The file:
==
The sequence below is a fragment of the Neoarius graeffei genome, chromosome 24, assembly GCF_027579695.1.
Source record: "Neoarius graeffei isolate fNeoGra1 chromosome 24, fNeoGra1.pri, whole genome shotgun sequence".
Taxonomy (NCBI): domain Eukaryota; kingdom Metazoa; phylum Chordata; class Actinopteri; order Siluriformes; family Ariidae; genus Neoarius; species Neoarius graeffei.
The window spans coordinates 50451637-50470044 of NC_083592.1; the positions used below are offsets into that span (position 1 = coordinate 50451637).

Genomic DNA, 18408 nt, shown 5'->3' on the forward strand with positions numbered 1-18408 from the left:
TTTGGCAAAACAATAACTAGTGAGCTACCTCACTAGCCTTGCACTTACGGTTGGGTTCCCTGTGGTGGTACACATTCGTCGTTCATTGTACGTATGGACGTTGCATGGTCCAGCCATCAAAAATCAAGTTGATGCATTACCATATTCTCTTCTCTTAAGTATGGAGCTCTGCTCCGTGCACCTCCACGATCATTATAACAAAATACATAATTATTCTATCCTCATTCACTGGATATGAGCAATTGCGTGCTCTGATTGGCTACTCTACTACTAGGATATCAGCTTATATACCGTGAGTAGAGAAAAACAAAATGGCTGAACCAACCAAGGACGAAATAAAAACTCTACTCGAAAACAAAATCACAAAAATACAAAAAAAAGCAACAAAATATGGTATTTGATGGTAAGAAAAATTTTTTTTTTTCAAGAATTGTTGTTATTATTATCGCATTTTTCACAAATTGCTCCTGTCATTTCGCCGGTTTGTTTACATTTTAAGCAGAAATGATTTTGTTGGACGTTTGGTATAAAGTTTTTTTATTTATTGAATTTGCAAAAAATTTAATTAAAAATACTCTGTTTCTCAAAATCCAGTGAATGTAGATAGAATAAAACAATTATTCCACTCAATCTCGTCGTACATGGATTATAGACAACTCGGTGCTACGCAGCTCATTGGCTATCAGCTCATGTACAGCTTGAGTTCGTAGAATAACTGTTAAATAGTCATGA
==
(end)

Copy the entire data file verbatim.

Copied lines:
The sequence below is a fragment of the Neoarius graeffei genome, chromosome 24, assembly GCF_027579695.1.
Source record: "Neoarius graeffei isolate fNeoGra1 chromosome 24, fNeoGra1.pri, whole genome shotgun sequence".
Taxonomy (NCBI): domain Eukaryota; kingdom Metazoa; phylum Chordata; class Actinopteri; order Siluriformes; family Ariidae; genus Neoarius; species Neoarius graeffei.
The window spans coordinates 50451637-50470044 of NC_083592.1; the positions used below are offsets into that span (position 1 = coordinate 50451637).

Genomic DNA, 18408 nt, shown 5'->3' on the forward strand with positions numbered 1-18408 from the left:
TTTGGCAAAACAATAACTAGTGAGCTACCTCACTAGCCTTGCACTTACGGTTGGGTTCCCTGTGGTGGTACACATTCGTCGTTCATTGTACGTATGGACGTTGCATGGTCCAGCCATCAAAAATCAAGTTGATGCATTACCATATTCTCTTCTCTTAAGTATGGAGCTCTGCTCCGTGCACCTCCACGATCATTATAACAAAATACATAATTATTCTATCCTCATTCACTGGATATGAGCAATTGCGTGCTCTGATTGGCTACTCTACTACTAGGATATCAGCTTATATACCGTGAGTAGAGAAAAACAAAATGGCTGAACCAACCAAGGACGAAATAAAAACTCTACTCGAAAACAAAATCACAAAAATACAAAAAAAAGCAACAAAATATGGTATTTGATGGTAAGAAAAATTTTTTTTTTTCAAGAATTGTTGTTATTATTATCGCATTTTTCACAAATTGCTCCTGTCATTTCGCCGGTTTGTTTACATTTTAAGCAGAAATGATTTTGTTGGACGTTTGGTATAAAGTTTTTTTATTTATTGAATTTGCAAAAAATTTAATTAAAAATACTCTGTTTCTCAAAATCCAGTGAATGTAGATAGAATAAAACAATTATTCCACTCAATCTCGTCGTACATGGATTATAGACAACTCGGTGCTACGCAGCTCATTGGCTATCAGCTCATGTACAGCTTGAGTTCGTAGAATAACTGTTAAATAGTCATGA